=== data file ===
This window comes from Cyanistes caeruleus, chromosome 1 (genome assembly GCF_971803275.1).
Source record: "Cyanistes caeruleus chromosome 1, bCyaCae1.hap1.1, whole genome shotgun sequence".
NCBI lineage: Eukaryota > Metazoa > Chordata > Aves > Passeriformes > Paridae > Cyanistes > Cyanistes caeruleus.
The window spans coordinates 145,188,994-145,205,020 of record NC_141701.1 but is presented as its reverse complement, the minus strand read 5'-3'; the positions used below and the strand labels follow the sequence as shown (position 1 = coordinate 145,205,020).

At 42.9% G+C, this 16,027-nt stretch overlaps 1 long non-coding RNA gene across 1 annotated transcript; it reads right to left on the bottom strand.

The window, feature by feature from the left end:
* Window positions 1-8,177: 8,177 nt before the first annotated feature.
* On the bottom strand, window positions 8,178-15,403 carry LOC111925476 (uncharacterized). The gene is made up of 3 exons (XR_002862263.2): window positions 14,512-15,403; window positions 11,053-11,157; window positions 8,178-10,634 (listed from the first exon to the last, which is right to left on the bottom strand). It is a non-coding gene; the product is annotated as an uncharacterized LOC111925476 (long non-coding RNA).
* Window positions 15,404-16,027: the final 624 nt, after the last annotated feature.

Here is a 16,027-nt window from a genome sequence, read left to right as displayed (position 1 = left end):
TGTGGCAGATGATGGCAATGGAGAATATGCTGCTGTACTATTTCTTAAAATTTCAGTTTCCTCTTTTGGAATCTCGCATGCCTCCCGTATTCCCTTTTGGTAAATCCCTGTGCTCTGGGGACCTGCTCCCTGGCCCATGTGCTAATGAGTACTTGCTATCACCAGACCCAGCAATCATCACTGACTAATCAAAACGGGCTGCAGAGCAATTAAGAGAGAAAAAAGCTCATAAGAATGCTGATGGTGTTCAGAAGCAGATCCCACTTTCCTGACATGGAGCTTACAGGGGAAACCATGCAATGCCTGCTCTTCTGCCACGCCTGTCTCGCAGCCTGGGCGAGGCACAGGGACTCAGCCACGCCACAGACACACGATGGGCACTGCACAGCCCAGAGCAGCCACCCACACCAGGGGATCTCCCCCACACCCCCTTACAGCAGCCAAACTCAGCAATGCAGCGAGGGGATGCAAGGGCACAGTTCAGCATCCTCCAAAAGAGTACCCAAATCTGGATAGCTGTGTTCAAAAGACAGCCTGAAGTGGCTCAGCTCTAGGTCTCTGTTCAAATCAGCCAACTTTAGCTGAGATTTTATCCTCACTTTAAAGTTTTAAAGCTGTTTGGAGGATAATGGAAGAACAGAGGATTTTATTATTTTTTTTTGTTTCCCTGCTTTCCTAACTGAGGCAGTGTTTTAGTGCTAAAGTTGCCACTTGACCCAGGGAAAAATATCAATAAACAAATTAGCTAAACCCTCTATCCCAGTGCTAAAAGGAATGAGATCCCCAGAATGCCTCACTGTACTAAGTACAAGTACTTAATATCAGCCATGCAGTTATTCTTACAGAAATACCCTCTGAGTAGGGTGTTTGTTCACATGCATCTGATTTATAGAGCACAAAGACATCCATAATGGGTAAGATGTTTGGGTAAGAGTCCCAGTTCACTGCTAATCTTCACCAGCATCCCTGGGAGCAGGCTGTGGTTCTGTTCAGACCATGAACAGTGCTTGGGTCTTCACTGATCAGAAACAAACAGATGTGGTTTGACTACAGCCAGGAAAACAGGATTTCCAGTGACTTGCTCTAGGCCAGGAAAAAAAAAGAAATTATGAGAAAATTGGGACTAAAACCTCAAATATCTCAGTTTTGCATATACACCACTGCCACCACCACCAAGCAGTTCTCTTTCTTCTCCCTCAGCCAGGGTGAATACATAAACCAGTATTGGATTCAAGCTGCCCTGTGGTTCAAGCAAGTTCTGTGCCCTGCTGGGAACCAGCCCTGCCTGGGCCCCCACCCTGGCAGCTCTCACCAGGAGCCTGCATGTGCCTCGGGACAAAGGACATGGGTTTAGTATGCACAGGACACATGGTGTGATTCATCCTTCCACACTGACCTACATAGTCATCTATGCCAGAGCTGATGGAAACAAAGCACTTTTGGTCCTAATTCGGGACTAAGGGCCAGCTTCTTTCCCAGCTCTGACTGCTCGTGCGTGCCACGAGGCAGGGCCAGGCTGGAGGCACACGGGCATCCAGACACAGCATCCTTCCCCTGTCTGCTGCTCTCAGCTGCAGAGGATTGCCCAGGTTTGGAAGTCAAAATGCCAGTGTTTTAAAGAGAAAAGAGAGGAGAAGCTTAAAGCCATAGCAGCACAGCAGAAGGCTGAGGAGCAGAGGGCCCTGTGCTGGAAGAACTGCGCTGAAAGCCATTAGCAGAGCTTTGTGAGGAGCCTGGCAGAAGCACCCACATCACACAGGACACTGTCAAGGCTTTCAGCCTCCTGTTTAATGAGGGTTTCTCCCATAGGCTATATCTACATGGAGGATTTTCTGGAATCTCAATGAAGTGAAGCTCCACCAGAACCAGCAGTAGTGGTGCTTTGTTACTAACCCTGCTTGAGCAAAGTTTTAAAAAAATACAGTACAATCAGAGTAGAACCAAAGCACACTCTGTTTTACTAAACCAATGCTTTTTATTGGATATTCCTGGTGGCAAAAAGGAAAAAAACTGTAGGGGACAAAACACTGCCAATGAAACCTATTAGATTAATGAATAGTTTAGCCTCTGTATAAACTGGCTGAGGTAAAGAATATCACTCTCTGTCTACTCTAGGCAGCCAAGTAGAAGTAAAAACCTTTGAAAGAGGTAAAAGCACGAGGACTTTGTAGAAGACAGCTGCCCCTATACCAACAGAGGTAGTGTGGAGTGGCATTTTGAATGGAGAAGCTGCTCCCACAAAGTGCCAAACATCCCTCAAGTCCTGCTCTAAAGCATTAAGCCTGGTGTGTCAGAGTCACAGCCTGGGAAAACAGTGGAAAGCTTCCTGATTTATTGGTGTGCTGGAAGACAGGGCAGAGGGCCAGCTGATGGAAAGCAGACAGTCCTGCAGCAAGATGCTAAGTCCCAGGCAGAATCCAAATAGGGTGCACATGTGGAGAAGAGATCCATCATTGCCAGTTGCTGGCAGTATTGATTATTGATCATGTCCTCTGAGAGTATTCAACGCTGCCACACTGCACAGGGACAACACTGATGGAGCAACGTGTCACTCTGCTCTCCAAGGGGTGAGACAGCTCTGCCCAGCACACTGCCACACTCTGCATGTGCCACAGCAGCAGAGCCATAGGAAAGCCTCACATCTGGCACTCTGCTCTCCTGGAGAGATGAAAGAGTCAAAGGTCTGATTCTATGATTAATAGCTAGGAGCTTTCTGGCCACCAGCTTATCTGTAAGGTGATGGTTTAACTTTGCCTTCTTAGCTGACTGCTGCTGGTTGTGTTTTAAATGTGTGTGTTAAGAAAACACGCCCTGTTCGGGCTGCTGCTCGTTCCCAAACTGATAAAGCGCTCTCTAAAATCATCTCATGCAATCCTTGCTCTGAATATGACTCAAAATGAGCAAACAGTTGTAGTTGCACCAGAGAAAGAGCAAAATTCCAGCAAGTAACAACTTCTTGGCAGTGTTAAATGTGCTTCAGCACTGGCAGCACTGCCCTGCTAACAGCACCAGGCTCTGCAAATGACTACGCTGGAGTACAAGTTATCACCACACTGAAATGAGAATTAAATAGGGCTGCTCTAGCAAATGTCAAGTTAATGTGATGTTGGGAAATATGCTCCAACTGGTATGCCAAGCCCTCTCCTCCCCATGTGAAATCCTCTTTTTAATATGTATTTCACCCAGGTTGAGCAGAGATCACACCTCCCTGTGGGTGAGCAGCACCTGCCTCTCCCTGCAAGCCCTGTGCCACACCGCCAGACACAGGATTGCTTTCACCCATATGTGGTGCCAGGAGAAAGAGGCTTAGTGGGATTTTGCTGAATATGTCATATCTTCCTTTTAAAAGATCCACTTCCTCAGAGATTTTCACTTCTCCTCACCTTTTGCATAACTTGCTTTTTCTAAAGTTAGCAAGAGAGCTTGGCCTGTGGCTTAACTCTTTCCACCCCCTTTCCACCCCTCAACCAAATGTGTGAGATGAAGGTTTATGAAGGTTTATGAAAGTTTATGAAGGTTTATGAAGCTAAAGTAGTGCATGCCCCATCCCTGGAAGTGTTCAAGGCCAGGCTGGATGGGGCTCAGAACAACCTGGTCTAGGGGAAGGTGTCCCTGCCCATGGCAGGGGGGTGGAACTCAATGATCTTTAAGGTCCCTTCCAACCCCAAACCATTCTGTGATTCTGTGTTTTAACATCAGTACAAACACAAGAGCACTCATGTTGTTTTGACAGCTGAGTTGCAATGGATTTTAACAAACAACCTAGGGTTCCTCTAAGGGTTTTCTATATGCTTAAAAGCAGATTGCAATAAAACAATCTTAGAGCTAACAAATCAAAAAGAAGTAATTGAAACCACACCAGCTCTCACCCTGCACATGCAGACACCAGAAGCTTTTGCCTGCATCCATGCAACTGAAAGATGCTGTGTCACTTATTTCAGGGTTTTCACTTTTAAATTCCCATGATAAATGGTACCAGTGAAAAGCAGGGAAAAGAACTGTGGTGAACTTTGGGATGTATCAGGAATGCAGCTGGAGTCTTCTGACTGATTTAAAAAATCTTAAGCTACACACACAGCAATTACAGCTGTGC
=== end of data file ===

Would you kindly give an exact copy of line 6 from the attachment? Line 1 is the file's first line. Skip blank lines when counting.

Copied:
The window, feature by feature from the left end: